This study yielded several findings: Firstly, regardless of their educational focus, general psychiatry journals published in languages other than English contribute significantly to the body of research: The ten periodicals under study alone published 199 original articles in 2009. Secondly, the average number of citations received in 2010 and 2011 was 1.25. This figure decreased to 0.45 for citations received by other authors and other journals (external citations), and to 0.27 for citations received by other authors and in English (external international citations). Thirdly, there are considerable differences among the journals included. Therefore, non-English general psychiatry journals do not share a distinct pattern with regard to the reception of their original articles.
In an earlier study, we found that in 2009, decades after English became established as the universal language of medicine, general psychiatry journals in German language focused on review articles and educational material but still published a substantial number of original articles . The present analysis suggests that this applies also to the Brazilian, French, Italian, and Polish journals included in this study. Some of the roughly 200 original articles published in the ten periodicals scrutinized dealt with specifically regional topics such as testing of psychometric scales in the national language or research regarding local health service systems. And yet, many of the papers presented observational studies that were, in the reading of the author, similar to those appearing in many English language periodicals regarding both scope and quality. Therefore, there is no reason to believe that the topics in regional language psychiatric journals are different from English language journals. However, much of what by some in the field is considered high-level psychiatric research, e.g., large scale epidemiological work, biological studies, or RCTs was almost completely absent from this sample of non-English sources in 2009.
What scientific reception does research published in non-English journals enjoy? Judged by citations received in the two years following publication, it seems that only a minority of articles reach a wider audience. For seven out of ten journals, fewer than half of all received citations were external in the narrow definition of this study, that is, they came from other authors and journals. And in six of those periodicals the proportion was a third or less (total for all ten periodicals: 36% of citations). With regard to jumping the language barrier the situation is even more pronounced: Citations received by other authors and in English language journals, scientifically probably the most highly valued citations, accounted for only 22% of all received citations indicating that it is unlikely for a research paper in one of the languages investigated to be picked up by international authors. The original articles from four journals were not cited in English sources at all. Besides proportions, absolute numbers of external (89/249) and international external citations (53/249) for this sample of original articles were moderate: A virtual impact factor reflecting the international citations to this sample of original articles over the observation period 2010/11 (without self-citations) would be 0.27 (53 cites/199 articles).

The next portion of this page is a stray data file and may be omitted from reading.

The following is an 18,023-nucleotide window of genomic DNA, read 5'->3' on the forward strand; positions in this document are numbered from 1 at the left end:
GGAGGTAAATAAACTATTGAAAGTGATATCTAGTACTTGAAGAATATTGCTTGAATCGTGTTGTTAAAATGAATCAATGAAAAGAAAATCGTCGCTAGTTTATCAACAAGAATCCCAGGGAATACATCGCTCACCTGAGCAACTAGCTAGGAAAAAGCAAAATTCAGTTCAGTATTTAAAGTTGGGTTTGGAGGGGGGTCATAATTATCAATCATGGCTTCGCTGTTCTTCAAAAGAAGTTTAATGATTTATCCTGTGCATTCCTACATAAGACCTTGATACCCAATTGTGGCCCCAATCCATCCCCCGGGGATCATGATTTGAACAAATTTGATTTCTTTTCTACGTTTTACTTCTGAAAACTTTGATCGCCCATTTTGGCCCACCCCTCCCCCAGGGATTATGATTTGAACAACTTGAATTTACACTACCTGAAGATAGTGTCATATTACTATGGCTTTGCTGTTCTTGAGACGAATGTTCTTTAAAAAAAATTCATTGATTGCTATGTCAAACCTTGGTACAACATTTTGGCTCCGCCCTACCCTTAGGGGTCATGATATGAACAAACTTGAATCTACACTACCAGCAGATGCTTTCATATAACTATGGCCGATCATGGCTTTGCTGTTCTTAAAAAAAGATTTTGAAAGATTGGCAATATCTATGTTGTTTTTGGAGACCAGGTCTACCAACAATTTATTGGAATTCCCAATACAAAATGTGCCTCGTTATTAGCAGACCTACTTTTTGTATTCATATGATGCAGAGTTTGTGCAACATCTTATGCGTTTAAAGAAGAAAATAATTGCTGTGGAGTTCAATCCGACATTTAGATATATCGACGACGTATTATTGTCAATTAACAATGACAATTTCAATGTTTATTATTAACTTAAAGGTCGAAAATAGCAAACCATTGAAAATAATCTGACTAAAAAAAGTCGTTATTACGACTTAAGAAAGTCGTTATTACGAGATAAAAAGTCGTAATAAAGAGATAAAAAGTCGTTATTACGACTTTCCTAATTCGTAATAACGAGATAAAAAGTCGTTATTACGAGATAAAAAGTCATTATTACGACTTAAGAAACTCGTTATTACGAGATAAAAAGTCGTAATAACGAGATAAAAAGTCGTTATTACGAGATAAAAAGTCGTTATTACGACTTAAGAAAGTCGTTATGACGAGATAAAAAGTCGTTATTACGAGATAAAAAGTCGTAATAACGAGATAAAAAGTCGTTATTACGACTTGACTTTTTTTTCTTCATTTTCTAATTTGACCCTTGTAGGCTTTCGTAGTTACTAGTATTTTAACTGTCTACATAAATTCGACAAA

Limited recognition of scientific work outside the group of authors of the same journal may have different reasons. Obvious grounds include the inability of other scientists to read the article or the poor quality of the research. Within the sphere of a given language, however, it is also possible that the community of researchers and clinicians interested in the topic may be very small and well covered by the publishing journal. However, slight differences in scope notwithstanding, the journals included in this study were general psychiatry journals covering broad and overlapping areas of research. Still, for certain projects this explanation may have some merit, for example in health services research, a topic often restricted to the local health system. In addition, differences in the countries from which the journals originate cannot be dismissed: For example, the number of Polish psychiatry journals is smaller than that of French or German periodicals.
The moderate rate of external citations to the original articles under study may also be an artifact of high self-citation rates. In general, self-citation rates are substantial, both at the level of journals (total: 40%) and authors (total: 32%). Of note, the differences between the journals included are considerable, with ranges of 6%-100% (journals) and 16%-81% (authors), respectively. However, Aksnes, studying self-citation by Norwegian authors on the basis of approximately 1300 papers in psychiatry and psychology, found an author self-citation rate of 21% over the whole observation period of, on average, 11.6 years . Self-citation, however, declined over time indicating that a two-year self-citation rate of about one third is not restricted to the present set of journals. Studies of three top general medicine journals and of eight general orthopedic journals showed lower figures (6.5% and 1-15%, respectively [8, 12]), but all of those journals appeared in English.